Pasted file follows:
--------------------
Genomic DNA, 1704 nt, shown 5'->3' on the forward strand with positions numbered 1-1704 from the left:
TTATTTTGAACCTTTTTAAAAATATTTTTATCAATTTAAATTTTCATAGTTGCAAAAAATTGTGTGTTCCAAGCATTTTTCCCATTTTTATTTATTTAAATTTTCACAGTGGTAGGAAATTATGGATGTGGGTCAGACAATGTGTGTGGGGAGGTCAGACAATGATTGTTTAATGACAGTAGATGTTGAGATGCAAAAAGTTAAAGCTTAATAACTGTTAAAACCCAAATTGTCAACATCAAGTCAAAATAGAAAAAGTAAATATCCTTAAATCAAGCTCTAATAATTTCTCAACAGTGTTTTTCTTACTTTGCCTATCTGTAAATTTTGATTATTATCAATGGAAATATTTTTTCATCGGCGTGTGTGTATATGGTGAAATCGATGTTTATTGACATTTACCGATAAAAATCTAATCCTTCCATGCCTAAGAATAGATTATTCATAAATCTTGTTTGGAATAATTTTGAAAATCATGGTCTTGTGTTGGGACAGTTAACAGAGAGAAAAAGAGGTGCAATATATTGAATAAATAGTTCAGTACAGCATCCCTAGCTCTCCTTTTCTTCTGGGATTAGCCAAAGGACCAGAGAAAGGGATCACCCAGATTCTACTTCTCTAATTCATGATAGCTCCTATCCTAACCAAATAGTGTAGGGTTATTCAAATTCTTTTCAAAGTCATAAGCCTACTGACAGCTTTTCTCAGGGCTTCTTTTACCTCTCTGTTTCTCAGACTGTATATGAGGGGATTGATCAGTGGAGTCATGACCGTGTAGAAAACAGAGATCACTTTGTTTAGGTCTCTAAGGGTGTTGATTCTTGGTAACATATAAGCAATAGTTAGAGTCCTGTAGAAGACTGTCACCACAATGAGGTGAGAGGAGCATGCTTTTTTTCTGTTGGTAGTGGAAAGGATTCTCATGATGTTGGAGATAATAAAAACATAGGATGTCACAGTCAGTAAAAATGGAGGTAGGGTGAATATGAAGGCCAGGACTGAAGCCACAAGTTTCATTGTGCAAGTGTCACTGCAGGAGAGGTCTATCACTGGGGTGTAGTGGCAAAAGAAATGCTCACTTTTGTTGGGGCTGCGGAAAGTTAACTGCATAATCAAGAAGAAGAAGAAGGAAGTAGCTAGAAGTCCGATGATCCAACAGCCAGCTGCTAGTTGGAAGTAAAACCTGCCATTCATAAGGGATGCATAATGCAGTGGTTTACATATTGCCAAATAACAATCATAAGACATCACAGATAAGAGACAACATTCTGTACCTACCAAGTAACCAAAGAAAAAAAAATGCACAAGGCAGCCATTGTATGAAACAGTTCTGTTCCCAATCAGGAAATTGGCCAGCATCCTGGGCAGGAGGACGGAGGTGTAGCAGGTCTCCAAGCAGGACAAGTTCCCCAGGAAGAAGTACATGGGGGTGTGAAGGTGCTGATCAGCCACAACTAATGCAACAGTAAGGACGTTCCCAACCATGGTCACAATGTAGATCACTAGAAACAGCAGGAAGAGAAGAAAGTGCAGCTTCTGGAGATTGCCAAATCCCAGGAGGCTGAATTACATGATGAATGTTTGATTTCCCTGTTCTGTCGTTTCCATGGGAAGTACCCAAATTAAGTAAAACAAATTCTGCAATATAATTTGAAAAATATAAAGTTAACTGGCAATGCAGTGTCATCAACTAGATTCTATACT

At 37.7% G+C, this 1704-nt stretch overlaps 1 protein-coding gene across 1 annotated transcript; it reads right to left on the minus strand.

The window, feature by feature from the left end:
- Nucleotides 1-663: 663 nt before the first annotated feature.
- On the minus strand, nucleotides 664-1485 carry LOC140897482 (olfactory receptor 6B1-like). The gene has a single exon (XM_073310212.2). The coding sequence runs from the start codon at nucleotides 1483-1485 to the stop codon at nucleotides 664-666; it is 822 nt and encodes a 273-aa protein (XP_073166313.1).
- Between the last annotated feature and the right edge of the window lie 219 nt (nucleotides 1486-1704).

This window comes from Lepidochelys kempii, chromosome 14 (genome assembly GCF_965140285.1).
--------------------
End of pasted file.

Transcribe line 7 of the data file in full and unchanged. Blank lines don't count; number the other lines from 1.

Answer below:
- Between the last annotated feature and the right edge of the window lie 219 nt (nucleotides 1486-1704).